With many states experiencing unusually high Influenza-like illnesses, flu season is in full swing. As the season continues, influenza rates climb closer to the highest recorded rate of 7.7%, in 2009.
Rhinosinusitis is the medical term for a sinus infection, or the inflammation of the air cavities that line your nose and skull—AKA: your sinuses. As the cavities and passages become swollen, germs, and bacteria become trapped. This is how infection occurs. Sinus infections, most typically caused by a virus, may lead to other health issues. Here are a few ways to tell if you might be suffering from a sinus infection:
Have you ever heard of nasopharyngitis, rhinopharyngitis or acute coryza? Probably not, but odds are you’re familiar with the symptoms associated with them; a sore throat, runny nose, and sneezing? Or better known as—the common cold. As the weather changes and the temperature drops, colds seem to follow.
Are you experiencing nasal blockage and difficulty breathing? You could be suffering from nasal polyps! While most are familiar with polyps that occur in the colon, polyps can appear in the stomach, uterus, and nasal cavities. Although they are concerning, nasal polyps are almost always benign. Despite this, individuals with nasal polyps should seek treatment from an otolaryngologist immediately, as they affect one’s lifestyle and can bring about infection. Typical symptoms of nasal polyps include stuffy nose, postnasal drainage, nasal obstruction, and decrease or complete loss of smell. Continue reading
According to otolaryngologists, a person’s sense of smell is at its best between the ages of 30-60. After the age of 60, sense of smell generally decreases. As a result, many elderly people lose their sense of smell entirely. Women of all ages are more likely to have an acute sense of smell than their male counterparts. However, some people are born with a poor sense of smell and taste. Although premature smell and taste loss are common, they can be caused by a number of things.
It’s no secret the best way to avoid the flu is to get vaccinated, but there are other good health habits that can keep you feeling great this holiday season. Between the flu and other seasonal illnesses, taking these preventative steps is an important part of any healthy lifestyle. Continue reading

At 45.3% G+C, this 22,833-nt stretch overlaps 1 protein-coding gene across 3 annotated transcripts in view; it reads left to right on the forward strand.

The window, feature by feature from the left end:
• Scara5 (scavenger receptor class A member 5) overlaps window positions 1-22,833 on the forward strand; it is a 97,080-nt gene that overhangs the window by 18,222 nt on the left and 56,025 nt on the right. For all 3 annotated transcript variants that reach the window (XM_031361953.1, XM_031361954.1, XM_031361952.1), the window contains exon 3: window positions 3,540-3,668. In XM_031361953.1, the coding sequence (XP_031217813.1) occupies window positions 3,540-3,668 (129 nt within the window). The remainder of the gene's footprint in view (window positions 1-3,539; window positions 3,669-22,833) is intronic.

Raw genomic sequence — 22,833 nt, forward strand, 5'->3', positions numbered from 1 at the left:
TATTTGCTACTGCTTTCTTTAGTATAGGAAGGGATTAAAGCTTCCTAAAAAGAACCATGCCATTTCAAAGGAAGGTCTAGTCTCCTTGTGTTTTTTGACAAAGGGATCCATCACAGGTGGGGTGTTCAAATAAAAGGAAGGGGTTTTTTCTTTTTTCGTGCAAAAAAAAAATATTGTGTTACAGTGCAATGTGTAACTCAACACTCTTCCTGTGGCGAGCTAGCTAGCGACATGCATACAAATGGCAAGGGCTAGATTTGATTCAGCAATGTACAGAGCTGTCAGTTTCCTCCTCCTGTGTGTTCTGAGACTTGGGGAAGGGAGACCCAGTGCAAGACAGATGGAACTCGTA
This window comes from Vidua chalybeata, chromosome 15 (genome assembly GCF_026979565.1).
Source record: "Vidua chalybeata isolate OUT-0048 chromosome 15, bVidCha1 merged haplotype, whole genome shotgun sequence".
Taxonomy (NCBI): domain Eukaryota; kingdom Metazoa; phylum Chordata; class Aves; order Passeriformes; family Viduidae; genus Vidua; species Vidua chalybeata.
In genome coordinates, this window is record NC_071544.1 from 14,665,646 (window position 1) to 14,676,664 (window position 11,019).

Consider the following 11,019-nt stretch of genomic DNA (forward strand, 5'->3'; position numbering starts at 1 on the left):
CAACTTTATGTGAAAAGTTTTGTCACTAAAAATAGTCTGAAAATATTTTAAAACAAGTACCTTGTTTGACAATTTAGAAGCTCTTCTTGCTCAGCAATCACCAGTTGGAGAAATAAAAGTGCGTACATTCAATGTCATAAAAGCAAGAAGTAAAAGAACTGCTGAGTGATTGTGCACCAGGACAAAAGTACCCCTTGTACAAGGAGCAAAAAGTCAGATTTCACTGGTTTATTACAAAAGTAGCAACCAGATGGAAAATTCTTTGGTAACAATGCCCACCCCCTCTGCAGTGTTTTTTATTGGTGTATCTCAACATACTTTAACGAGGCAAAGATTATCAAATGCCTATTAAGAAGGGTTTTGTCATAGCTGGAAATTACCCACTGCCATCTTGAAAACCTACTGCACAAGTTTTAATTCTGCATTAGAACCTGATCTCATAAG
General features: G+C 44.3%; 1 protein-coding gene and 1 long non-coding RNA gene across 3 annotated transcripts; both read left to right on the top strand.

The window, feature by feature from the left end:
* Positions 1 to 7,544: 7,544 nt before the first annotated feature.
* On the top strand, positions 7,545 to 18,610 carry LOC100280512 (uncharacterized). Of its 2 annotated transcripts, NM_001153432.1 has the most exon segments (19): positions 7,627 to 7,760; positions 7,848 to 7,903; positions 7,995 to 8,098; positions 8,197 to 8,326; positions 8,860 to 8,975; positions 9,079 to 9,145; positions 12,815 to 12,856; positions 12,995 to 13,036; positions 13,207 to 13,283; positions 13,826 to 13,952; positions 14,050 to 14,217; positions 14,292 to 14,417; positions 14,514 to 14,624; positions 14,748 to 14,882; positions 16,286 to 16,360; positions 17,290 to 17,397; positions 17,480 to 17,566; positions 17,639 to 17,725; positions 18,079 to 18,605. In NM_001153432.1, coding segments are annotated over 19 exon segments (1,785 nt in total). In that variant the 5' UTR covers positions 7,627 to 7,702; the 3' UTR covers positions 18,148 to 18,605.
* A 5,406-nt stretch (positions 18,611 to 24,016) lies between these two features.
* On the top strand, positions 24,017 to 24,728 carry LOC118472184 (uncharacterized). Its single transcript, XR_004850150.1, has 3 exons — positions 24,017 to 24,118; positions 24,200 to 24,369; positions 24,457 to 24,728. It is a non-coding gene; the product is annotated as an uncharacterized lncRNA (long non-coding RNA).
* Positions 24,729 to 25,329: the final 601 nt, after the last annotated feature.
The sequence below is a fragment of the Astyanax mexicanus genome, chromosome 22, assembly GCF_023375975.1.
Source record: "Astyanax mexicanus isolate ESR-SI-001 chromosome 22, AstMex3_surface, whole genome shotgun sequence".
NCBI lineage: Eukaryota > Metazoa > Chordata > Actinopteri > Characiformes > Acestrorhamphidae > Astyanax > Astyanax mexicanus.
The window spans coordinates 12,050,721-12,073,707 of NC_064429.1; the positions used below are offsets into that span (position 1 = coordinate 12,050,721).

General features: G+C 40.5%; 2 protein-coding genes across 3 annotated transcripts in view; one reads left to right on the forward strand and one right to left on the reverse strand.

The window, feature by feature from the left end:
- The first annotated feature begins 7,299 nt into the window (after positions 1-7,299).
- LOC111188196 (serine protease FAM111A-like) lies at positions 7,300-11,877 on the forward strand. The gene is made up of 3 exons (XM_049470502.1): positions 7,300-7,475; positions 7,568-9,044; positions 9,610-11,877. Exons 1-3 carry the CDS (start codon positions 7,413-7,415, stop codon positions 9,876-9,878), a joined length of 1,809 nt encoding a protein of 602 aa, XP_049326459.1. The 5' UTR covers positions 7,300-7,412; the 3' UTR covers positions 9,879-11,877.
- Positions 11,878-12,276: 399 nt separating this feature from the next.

Here at Alexandria Otolaryngology Associates, we’re blessed to have hard-working, capable, and friendly people on our staff. We’ve recently begun honoring the great work they do by electing “Employees of the Week.” We’d like to share a little something about the people who make us great. Here are our first four—and certainly not our last! Continue reading
To understand how earaches begin, we must understand the Eustachian tube. This tube is a narrow channel which connects the inside of the ear to the back of the throat, just above the soft palate. In a healthy ear, this tube allows for drainage, preventing fluid in the middle ear from building up and bursting the thin ear drum. Ideally, fluid drains down the tube, assisted by tiny hair cells, and is swallowed.
At Alexandria Otolaryngology Associates, we know just how important it is to understand the things that effect your health. But as our time in medical school taught us, learning the details of big words like cholesteatoma, laryngopharyngeal reflux, and otolaryngology can be a full-time endeavor. To save you time, confusion, and tongue-twisters, we’ve curated a well-rounded ENT education library, which you can consult to learn more about a variety of ear, nose, and throat issues. Continue reading
Many people turn to chewing tobacco as a way to cut down the harm from smoking cigarettes. However, chew and all tobacco products have a severe association with cancer, particularly cancers of the head and neck. Nearly 48,250 Americans will be diagnosed with oral cancer this year. Of these patients, only 57% will be living five years after their diagnosis. Continue reading